Tidal Power

Tidal power is a relatively new field of obtaining power through using the steady and predictable changing of the tides.  There are two main methods of obtaining power through tides; the first is to use the velocity of changing tides to power what is essentially an underwater wind turbine and the other is to use capture water during high tide to form essentially a tidal dam.

Tidal Stream Generators

Tidal stream generators function very much like a traditional wind turbine.  The water has a velocity towards or away from the shore when the tide is coming in or receding.  This stream of water can be used to run a turbine to obtain power.  Unlike wind turbines, this form or power generation is very predictable, constant, and has the potential to be used in a multitude of places due to the only requirement being changing tides.  Also this method produces much more power than wind for the same velocities of wind or water due to the density of water being much higher than air.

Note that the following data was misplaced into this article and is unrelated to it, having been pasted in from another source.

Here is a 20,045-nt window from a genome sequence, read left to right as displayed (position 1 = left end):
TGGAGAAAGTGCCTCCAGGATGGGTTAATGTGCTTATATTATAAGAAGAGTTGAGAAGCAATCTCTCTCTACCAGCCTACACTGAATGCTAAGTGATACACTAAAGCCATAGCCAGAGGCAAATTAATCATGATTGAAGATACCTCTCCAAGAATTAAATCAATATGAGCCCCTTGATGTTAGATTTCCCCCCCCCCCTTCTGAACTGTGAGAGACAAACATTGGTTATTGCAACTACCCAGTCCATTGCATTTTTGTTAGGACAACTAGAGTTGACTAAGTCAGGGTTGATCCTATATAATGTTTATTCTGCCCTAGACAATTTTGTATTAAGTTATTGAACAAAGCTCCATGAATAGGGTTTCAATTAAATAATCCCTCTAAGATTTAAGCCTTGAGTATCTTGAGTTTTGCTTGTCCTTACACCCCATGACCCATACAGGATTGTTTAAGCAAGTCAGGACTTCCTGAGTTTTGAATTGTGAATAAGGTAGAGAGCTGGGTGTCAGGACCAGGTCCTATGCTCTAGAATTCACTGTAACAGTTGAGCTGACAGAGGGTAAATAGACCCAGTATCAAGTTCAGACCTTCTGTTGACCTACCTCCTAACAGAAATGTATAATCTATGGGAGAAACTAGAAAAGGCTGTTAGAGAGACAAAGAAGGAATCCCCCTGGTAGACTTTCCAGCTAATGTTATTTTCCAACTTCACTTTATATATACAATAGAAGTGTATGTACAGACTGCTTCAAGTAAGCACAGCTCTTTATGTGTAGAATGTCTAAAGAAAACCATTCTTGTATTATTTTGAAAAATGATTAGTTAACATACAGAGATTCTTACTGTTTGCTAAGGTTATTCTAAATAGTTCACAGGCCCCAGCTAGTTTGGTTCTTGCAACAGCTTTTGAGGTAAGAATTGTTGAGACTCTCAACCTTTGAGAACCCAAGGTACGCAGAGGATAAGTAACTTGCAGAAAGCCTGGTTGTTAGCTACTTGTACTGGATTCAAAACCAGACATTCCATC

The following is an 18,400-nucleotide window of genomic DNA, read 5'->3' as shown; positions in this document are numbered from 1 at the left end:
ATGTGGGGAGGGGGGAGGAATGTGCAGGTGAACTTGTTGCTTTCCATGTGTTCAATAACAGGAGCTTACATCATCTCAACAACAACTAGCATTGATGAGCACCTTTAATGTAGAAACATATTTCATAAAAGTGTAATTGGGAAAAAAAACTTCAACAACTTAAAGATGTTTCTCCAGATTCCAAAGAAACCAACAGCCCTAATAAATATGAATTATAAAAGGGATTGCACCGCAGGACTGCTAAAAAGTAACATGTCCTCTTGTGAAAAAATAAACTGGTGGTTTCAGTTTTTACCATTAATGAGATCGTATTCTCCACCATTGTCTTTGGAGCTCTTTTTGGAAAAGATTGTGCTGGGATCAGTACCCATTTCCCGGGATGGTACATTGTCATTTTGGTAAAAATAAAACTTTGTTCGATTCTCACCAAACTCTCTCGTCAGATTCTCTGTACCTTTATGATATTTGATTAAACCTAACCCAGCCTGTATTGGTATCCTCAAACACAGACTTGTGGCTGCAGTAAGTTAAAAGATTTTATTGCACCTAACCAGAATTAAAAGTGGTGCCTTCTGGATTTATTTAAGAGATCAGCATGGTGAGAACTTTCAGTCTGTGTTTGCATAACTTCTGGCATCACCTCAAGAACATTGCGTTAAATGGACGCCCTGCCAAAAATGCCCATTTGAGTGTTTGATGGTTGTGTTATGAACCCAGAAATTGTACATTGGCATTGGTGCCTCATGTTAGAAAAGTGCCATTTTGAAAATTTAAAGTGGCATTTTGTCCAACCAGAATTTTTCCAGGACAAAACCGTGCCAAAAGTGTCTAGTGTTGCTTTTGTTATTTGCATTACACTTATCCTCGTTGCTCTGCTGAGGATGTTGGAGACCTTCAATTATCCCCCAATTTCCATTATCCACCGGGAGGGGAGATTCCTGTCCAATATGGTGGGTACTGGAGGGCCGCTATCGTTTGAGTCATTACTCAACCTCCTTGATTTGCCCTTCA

The available power for the turbines used in tidal stream generators is very easy to calculate and can be found by multiplying the energy available from the water by the efficiency of the turbine.


(Taken from http://www.cyberiad.net/library/pdf/bk_tidal_paper25apr06.pdf)

where ρ is the density of the water, area is the turbine swept area, V is the ambient water velocity, and Cp is the efficiency of the turbine.